Improved defence powers PV Sindhu past Supanida into Syed Modi semis

PV Sindhu in action at the India Open BAI

With her defence finally firing, PV Sindhu managed to unlock the power game of Katethong Supanida, and avenged her loss to the same opponent in the India Open last week with a tough 11-21 21-12 21-17 win in the quarterfinals of the Syed Modi Championships on Friday.

It had been a tight game, as the score shows. At 17-17 in the decider, you could feel something had to give. That point had been a classic example of how the Thai player had been causing so much trouble to the two-time Olympic medalist over the last couple of weeks.

Supanida had pounced on a tentative lift from Sindhu, jumped to meet it not very long after it began its downward trajectory and sent the shuttle screaming to her opponent's backhand. Sindhu managed to return it but in the second act of the Thai player's trick she met the shuttle as it passed just over the net and softly dropped it into the now free real estate on Sindhu's forehand with a delicate cross court flick. At the India Open last week, Supanida had utilized this combination of strokes to upset the top seeded Indian and with the score reading a set apiece, looked to be doing the same this time around though.

It looked that way about three-fourths of way into the next point. Supanida found a loose lift and again powered off the court to attempt another jump smash winner. Instead of targeting the tramlines, though, she went for her opponent's body. Almost purely out of instinct, Sindhu jabbed at the shuttle and sent it back. It wasn't the best return and Supanida once again went for another jump smash. But perhaps taken by surprise that she unexpectedly had to work that little bit more, Supanida smashed the shuttle into the middle of the net.

Her surge was broken and over the next three points it was Sindhu who went on the offensive. Sindhu earned three match points with a cross court smash to the Thai's backhand, but needed only one to complete the win an hour and five minutes after the match started.

While she had sealed it with a powerful smash, it was Sindhu's improved defence that was critical to her turning things around. In their last encounter, Sindhu was taken aback by the ferocity of Supanida's aggressive approach and ended up playing the sort of cautious game that further enabled her opponent.

It had seemed like Friday's encounter in Lucknow was going the same way. Supanida started the match almost exactly where she'd left off in New Delhi with a jump smash winner to Sindhu's forehand corner. Right after that, with Sindhu committing to the back court, she played a clever backhand net winner. The Indian compounded the matter by playing a spree of unforced errors, dropping the first game in just 15 minutes.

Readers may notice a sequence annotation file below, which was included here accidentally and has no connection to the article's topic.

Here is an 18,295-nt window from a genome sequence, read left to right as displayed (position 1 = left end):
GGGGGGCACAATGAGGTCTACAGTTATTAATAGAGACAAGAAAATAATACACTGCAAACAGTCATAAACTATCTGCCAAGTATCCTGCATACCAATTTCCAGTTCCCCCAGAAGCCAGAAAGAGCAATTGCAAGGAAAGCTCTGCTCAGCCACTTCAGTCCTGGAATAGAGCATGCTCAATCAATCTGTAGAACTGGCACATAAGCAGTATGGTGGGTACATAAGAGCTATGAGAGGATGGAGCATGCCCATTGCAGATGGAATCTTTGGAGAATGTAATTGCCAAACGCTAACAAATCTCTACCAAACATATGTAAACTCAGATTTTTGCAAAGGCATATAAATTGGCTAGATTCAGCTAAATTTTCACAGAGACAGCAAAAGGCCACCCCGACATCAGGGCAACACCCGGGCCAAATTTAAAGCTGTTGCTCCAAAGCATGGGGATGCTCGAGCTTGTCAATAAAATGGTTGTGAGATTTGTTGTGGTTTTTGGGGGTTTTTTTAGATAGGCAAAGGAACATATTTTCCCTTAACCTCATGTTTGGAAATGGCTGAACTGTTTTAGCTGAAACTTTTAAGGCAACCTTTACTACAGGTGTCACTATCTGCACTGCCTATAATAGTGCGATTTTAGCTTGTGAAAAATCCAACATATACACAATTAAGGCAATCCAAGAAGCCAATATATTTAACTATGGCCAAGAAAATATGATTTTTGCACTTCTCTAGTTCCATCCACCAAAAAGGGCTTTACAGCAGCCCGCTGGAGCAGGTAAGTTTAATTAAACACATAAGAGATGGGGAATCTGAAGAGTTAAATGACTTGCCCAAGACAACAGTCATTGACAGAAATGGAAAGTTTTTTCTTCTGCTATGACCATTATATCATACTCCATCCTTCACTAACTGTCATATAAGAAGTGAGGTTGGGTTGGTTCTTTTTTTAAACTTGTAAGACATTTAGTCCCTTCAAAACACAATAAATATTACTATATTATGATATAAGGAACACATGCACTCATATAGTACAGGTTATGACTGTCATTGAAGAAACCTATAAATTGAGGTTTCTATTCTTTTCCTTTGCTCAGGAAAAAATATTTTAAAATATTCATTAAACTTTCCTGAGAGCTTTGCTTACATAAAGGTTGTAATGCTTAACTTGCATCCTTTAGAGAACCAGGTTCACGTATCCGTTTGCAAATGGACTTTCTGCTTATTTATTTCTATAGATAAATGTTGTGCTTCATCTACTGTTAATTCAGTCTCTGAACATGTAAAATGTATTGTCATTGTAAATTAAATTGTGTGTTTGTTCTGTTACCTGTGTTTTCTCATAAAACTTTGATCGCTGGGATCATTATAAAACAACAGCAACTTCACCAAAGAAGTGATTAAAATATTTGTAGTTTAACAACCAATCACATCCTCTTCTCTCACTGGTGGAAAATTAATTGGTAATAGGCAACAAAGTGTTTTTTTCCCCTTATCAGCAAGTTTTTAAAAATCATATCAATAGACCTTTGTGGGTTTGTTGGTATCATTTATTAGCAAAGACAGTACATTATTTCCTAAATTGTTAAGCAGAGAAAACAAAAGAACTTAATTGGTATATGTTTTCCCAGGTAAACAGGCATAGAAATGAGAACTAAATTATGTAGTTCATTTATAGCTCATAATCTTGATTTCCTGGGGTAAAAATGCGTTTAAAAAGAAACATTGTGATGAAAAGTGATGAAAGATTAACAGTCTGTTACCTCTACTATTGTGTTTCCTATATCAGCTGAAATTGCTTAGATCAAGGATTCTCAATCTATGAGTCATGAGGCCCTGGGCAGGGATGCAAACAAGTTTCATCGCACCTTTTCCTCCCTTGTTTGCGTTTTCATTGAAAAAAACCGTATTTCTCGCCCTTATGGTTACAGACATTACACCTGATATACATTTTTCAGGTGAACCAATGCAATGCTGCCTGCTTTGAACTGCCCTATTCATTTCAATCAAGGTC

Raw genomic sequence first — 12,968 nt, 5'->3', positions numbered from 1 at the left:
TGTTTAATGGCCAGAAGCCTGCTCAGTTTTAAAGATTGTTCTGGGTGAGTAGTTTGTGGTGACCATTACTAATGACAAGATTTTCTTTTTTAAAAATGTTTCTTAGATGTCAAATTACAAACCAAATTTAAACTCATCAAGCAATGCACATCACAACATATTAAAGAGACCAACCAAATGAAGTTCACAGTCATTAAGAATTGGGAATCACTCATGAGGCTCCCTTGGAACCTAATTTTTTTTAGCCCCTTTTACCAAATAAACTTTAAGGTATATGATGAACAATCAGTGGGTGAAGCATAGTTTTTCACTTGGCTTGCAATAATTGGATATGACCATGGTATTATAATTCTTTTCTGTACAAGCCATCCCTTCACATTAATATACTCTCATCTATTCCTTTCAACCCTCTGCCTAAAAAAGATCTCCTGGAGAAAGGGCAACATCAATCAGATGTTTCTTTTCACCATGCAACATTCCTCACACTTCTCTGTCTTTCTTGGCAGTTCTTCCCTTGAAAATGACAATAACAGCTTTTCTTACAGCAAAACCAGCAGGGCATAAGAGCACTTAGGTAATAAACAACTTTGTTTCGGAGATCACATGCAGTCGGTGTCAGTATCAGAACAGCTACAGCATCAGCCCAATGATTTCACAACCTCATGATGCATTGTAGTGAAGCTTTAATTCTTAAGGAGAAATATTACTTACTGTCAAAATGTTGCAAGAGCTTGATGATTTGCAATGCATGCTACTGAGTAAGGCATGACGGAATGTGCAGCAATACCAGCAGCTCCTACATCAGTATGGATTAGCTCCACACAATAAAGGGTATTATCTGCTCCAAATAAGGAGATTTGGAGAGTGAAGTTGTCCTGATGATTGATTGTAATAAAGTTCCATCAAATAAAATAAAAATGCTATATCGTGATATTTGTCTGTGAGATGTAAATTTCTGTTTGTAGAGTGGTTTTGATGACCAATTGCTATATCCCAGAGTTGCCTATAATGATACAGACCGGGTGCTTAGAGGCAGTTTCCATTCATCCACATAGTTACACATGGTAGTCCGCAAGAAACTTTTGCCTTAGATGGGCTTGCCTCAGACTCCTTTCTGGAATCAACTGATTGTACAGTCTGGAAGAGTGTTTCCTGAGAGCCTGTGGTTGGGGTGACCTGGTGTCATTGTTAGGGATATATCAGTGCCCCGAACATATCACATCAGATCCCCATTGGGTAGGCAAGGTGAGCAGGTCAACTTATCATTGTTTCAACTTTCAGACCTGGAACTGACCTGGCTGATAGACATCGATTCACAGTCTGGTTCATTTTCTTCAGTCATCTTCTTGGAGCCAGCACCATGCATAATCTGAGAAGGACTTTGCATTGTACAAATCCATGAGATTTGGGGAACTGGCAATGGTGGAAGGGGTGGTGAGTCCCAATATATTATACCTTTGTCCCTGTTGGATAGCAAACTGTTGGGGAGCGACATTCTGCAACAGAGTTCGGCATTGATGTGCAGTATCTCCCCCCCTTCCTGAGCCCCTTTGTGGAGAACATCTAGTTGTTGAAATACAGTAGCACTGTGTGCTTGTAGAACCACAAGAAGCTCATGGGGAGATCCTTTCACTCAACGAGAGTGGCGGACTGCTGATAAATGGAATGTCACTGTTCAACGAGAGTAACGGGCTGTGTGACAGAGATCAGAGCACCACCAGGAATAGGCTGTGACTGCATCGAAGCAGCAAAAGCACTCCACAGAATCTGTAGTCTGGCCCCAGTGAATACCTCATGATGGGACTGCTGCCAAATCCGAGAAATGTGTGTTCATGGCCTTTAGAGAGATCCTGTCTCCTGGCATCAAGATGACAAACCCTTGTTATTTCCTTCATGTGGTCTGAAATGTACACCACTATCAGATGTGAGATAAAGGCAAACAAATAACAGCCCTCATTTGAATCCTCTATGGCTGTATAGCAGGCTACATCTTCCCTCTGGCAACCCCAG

Sindhu returned with a more aggressive mindset in the change of ends. Giving away fewer high lifts, she went out trying to find her own winners. Under pressure for the first time in the match, Supanida had a smaller margin of error for her own strokes and that gave Sindhu's defence just the breathing room it needed to be able to find its way into the match.

That was critical. Ahead of the India Open, Sindhu's coach Park Tae-sang had said that while Sindhu's attack was something he was always confident in, it was her defensive ability that was the deciding factor in her matches. While it was all but missing in New Delhi, it slowly came into its own in Lucknow.

Supanida's jump smash no longer earned easy winners and Sindhu managed to prolong the rallies, forcing errors from her this time. Supanida managed to stay close until about halfway into the game - going into the change of ends just a point down at 10-11 - but it was one way going in the second half of the game with Sindhu winning seven straight points to ensure there would be a decider.

Supanida came out strong winning the first four points of the third game, but Sindhu was always in the mix. The Indian once again went into the break 11-10 up and although the Thai found a way to push the matter close towards the end, she was never able to push past the Indian into the lead.

With perhaps her trickiest opponent of the competition out of the way, Sindhu will be a little more confident going into her semifinal. Although Evgeniya Kosetskaya is higher ranked that Supanida, she is stylistically closer to the kind of opponent Sindhu favours. The Indian has a 2-0 record against the Russian and having never been forced into a third game in any encounter will be expecting to extend that streak even as she looks to win her first title since the 2019 World Championships.